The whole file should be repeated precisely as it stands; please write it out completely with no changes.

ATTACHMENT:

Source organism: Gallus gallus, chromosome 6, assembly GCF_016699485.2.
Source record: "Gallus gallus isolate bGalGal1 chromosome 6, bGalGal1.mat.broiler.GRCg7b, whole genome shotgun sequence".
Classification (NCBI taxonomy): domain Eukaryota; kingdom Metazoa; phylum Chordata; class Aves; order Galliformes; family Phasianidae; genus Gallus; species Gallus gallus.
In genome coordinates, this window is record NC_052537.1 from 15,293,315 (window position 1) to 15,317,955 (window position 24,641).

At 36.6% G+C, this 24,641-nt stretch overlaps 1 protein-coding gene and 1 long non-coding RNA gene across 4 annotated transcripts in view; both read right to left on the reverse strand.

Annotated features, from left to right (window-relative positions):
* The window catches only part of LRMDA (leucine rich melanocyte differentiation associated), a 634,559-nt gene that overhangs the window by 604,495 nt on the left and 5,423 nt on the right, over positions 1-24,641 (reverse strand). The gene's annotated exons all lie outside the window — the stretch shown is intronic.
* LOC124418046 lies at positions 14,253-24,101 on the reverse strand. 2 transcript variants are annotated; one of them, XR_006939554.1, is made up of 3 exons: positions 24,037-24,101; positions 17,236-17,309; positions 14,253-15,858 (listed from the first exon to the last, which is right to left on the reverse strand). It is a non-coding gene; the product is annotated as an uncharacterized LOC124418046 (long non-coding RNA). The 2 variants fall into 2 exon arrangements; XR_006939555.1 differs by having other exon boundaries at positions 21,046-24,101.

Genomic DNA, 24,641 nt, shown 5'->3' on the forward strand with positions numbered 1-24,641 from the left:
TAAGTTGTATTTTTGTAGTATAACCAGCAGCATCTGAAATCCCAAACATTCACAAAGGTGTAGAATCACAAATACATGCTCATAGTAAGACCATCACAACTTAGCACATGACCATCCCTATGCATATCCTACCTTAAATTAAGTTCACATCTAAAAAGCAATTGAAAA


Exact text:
Source organism: Gallus gallus, chromosome 6, assembly GCF_016699485.2.
Source record: "Gallus gallus isolate bGalGal1 chromosome 6, bGalGal1.mat.broiler.GRCg7b, whole genome shotgun sequence".
Classification (NCBI taxonomy): domain Eukaryota; kingdom Metazoa; phylum Chordata; class Aves; order Galliformes; family Phasianidae; genus Gallus; species Gallus gallus.
In genome coordinates, this window is record NC_052537.1 from 15,293,315 (window position 1) to 15,317,955 (window position 24,641).

At 36.6% G+C, this 24,641-nt stretch overlaps 1 protein-coding gene and 1 long non-coding RNA gene across 4 annotated transcripts in view; both read right to left on the reverse strand.

Annotated features, from left to right (window-relative positions):
* The window catches only part of LRMDA (leucine rich melanocyte differentiation associated), a 634,559-nt gene that overhangs the window by 604,495 nt on the left and 5,423 nt on the right, over positions 1-24,641 (reverse strand). The gene's annotated exons all lie outside the window — the stretch shown is intronic.
* LOC124418046 lies at positions 14,253-24,101 on the reverse strand. 2 transcript variants are annotated; one of them, XR_006939554.1, is made up of 3 exons: positions 24,037-24,101; positions 17,236-17,309; positions 14,253-15,858 (listed from the first exon to the last, which is right to left on the reverse strand). It is a non-coding gene; the product is annotated as an uncharacterized LOC124418046 (long non-coding RNA). The 2 variants fall into 2 exon arrangements; XR_006939555.1 differs by having other exon boundaries at positions 21,046-24,101.

Genomic DNA, 24,641 nt, shown 5'->3' on the forward strand with positions numbered 1-24,641 from the left:
TAAGTTGTATTTTTGTAGTATAACCAGCAGCATCTGAAATCCCAAACATTCACAAAGGTGTAGAATCACAAATACATGCTCATAGTAAGACCATCACAACTTAGCACATGACCATCCCTATGCATATCCTACCTTAAATTAAGTTCACATCTAAAAAGCAATTGAAAA